Climate change may favour destructive agricultural pest and bring harm to crops in temperature regions, a recent study by scientists from Xinjiang Institute of Ecology and Geography (XIEG) of the Chinese Academy of Sciences showed.
Helicoverpa armigera, commonly known as cotton bollworm, is a major pest in cotton. The species is widespread in central and southern Europe, temperate Asia, Africa, Australia, and Oceania.
Scientists analyzed the empirical data of Helicoverpa armigera moth populations from three sites over 12 to 13 years in northwestern China, and uncovered how changes in spring temperatures impact crop pest population dynamics in temperate regions.
Late spring cold (LSC) events decrease in the last decade. Using model simulations, XIEG researcher Lv Zhaozhi and his group explored the relationships between LSC parameters and moth population dynamics.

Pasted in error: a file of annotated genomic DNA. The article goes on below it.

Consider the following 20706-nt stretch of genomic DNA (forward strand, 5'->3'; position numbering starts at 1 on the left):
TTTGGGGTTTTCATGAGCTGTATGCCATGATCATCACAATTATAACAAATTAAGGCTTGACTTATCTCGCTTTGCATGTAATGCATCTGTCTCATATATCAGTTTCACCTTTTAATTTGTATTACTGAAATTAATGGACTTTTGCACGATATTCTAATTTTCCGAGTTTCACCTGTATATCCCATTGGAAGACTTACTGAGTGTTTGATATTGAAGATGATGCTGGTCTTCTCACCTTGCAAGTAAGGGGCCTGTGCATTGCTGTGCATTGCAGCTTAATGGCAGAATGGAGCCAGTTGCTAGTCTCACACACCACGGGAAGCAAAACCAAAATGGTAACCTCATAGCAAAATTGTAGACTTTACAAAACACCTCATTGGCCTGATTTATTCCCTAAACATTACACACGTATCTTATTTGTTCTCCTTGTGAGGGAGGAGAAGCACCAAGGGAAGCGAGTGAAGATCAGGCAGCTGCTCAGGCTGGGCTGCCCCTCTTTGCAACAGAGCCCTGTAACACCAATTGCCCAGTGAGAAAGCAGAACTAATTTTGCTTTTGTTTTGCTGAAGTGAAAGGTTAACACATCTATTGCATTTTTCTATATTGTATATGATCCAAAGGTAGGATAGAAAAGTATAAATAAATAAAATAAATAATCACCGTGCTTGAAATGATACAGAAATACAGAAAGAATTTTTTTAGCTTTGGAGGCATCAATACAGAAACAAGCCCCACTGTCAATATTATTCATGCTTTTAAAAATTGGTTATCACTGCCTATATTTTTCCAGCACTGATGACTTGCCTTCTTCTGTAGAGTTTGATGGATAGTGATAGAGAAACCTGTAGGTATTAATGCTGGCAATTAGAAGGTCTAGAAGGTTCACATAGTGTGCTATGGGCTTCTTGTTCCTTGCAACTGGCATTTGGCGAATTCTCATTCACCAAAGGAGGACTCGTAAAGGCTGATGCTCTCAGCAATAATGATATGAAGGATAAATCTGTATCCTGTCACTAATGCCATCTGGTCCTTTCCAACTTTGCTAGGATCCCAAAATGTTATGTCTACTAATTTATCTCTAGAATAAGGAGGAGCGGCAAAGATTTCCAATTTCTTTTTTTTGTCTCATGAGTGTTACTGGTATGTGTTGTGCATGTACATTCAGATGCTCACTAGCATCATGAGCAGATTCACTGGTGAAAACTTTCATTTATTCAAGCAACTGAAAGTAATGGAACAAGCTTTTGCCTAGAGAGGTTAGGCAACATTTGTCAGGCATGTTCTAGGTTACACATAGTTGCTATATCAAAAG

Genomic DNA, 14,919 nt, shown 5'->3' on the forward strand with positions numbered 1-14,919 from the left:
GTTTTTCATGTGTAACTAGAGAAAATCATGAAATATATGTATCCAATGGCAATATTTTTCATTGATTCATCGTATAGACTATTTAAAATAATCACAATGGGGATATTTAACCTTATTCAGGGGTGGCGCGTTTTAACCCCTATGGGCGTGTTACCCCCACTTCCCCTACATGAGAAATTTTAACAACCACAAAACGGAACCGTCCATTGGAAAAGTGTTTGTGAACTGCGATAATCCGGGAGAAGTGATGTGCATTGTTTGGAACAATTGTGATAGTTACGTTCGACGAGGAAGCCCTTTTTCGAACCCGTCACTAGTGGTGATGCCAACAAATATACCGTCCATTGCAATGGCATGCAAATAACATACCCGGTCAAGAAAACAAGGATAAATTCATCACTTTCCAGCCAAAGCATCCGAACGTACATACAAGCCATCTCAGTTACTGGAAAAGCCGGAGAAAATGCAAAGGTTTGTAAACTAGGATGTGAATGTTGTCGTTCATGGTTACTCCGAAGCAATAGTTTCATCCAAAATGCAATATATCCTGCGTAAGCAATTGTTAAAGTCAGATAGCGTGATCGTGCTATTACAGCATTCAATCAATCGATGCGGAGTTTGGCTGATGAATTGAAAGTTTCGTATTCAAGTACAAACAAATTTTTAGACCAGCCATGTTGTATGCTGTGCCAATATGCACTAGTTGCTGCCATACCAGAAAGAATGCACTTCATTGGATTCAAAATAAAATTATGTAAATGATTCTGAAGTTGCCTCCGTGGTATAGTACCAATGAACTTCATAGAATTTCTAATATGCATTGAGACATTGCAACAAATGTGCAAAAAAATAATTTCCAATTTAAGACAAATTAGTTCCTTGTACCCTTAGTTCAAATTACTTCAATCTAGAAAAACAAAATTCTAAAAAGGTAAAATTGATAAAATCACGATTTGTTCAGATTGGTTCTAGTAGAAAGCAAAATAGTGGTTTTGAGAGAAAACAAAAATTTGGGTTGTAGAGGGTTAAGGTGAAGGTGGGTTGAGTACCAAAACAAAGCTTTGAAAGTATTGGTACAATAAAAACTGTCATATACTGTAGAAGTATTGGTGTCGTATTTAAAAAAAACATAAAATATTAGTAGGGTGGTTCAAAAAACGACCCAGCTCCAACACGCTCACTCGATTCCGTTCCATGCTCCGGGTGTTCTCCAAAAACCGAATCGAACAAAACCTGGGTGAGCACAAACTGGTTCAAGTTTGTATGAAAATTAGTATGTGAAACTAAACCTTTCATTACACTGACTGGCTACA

"The abundance of H. armigera will increase as the frequency and duration of late spring cold events decrease under global spring warming," said Lv.
Their model showed that the timing of the LSC event had a major effect on influence on each H. armigera generation. The eclosion timing of the overwintering generation was critical, and determined the abundance of the first and subsequent generations, according to the study.
Duration and timing of LSC events should be taken into account in forecasting of H. armigera and other devastating insect pest under global warming, the study suggests.
Results of the study were published on Journal of Pest Science as “Climate change favours a destructive agricultural pest in temperate regions: late spring cold matters”.